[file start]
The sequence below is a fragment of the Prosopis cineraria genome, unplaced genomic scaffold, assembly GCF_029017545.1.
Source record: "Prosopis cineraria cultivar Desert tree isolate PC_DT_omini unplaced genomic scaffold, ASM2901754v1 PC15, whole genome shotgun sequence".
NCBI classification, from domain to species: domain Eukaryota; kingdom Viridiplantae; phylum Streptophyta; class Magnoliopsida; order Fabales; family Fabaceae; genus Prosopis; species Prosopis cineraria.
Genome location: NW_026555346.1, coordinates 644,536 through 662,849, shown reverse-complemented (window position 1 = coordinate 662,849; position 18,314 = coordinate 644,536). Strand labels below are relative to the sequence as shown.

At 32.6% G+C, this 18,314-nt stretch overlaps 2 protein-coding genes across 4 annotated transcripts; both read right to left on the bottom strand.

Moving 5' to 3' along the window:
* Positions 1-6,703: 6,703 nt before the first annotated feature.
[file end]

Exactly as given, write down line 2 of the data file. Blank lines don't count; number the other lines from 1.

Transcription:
Source record: "Prosopis cineraria cultivar Desert tree isolate PC_DT_omini unplaced genomic scaffold, ASM2901754v1 PC15, whole genome shotgun sequence".